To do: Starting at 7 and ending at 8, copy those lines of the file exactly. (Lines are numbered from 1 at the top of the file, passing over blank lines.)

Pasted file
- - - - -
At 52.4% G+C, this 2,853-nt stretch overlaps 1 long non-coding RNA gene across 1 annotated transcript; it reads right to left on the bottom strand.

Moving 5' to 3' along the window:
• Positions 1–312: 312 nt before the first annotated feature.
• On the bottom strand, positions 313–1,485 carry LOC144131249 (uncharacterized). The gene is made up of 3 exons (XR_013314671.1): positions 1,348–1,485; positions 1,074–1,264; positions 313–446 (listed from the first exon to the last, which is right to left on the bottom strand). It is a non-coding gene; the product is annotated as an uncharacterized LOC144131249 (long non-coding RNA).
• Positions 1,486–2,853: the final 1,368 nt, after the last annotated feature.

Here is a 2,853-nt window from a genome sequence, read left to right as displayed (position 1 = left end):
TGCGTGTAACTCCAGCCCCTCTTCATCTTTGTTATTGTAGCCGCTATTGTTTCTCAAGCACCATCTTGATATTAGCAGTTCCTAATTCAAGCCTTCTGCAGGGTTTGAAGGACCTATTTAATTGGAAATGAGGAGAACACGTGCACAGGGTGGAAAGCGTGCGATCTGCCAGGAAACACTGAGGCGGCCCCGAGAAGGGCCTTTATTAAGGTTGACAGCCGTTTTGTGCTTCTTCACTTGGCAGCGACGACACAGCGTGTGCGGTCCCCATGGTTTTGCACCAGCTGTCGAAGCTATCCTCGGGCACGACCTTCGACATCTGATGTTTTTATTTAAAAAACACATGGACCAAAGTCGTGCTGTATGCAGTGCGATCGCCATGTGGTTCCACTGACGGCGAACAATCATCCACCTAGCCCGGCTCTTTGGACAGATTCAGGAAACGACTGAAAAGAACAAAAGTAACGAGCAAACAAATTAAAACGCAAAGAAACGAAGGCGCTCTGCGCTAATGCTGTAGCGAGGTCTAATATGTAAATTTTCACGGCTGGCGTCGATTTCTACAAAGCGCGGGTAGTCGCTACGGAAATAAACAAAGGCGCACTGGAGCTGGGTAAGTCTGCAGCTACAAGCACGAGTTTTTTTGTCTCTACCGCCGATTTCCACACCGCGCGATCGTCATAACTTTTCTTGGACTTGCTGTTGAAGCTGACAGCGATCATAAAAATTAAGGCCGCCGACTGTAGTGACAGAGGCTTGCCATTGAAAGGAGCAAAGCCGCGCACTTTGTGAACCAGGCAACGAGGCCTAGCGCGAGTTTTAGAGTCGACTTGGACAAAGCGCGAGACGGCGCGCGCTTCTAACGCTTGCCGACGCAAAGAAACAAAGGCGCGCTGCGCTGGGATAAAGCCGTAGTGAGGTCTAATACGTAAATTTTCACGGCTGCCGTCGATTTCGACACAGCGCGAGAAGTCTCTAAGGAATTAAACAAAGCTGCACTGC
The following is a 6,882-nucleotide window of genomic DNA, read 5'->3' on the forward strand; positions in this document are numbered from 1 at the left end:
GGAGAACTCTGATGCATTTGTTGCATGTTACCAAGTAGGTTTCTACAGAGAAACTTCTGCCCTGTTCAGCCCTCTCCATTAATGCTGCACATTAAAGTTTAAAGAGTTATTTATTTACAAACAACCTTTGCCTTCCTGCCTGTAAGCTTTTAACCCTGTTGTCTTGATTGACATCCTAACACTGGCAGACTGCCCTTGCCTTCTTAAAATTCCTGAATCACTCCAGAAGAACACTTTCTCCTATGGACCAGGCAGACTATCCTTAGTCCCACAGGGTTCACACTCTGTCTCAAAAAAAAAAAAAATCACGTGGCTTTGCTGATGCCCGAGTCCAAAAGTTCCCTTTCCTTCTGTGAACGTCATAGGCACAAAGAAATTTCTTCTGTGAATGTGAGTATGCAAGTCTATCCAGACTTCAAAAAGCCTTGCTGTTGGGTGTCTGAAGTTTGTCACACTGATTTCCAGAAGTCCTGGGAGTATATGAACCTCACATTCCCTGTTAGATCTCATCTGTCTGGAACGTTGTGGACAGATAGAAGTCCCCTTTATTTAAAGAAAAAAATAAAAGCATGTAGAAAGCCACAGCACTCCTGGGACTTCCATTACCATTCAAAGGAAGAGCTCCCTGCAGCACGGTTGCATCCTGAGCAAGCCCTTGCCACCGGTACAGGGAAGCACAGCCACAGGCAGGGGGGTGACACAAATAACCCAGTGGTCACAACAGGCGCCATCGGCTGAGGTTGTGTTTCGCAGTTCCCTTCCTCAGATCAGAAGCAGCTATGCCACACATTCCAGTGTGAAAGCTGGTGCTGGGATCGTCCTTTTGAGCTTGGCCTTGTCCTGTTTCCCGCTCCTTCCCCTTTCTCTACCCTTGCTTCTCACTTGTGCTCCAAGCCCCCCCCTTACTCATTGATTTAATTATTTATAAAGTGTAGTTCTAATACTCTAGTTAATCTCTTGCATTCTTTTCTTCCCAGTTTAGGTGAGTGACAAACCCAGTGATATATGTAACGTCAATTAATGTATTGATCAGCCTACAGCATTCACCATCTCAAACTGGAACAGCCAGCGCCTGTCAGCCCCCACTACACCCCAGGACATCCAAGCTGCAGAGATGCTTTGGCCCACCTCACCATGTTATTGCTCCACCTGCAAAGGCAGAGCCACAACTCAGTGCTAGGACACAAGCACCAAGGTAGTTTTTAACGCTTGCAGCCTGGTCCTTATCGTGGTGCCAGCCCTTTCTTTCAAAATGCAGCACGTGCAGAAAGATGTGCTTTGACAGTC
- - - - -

TGCGTGTAACTCCAGCCCCTCTTCATCTTTGTTATTGTAGCCGCTATTGTTTCTCAAGCACCATCTTGATATTAGCAGTTCCTAATTCAAGCCTTCTGCAGGGTTTGAAGGACCTATTTAATTGGAAATGAGGAGAACACGTGCACAGGGTGGAAAGCGTGCGATCTGCCAGGAAACACTGAGGCGGCCCCGAGAAGGGCCTTTATTAAGGTTGACAGCCGTTTTGTGCTTCTTCACTTGGCAGCGACGACACAGCGTGTGCGGTCCCCATGGTTTTGCACCAGCTGTCGAAGCTATCCTCGGGCACGACCTTCGACATCTGATGTTTTTATTTAAAAAACACATGGACCAAAGTCGTGCTGTATGCAGTGCGATCGCCATGTGGTTCCACTGACGGCGAACAATCATCCACCTAGCCCGGCTCTTTGGACAGATTCAGGAAACGACTGAAAAGAACAAAAGTAACGAGCAAACAAATTAAAACGCAAAGAAACGAAGGCGCTCTGCGCTAATGCTGTAGCGAGGTCTAATATGTAAATTTTCACGGCTGGCGTCGATTTCTACAAAGCGCGGGTAGTCGCTACGGAAATAAACAAAGGCGCACTGGAGCTGGGTAAGTCTGCAGCTACAAGCACGAGTTTTTTTGTCTCTACCGCCGATTTCCACACCGCGCGATCGTCATAACTTTTCTTGGACTTGCTGTTGAAGCTGACAGCGATCATAAAAATTAAGGCCGCCGACTGTAGTGACAGAGGCTTGCCATTGAAAGGAGCAAAGCCGCGCACTTTGTGAACCAGGCAACGAGGCCTAGCGCGAGTTTTAGAGTCGACTTGGACAAAGCGCGAGACGGCGCGCGCTTCTAACGCTTGCCGACGCAAAGAAACAAAGGCGCGCTGCGCTGGGATAAAGCCGTAGTGAGGTCTAATACGTAAATTTTCACGGCTGCCGTCGATTTCGACACAGCGCGAGAAGTCTCTAAGGAATTAAACAAAGCTGCACTGC
The following is a 6,882-nucleotide window of genomic DNA, read 5'->3' on the forward strand; positions in this document are numbered from 1 at the left end: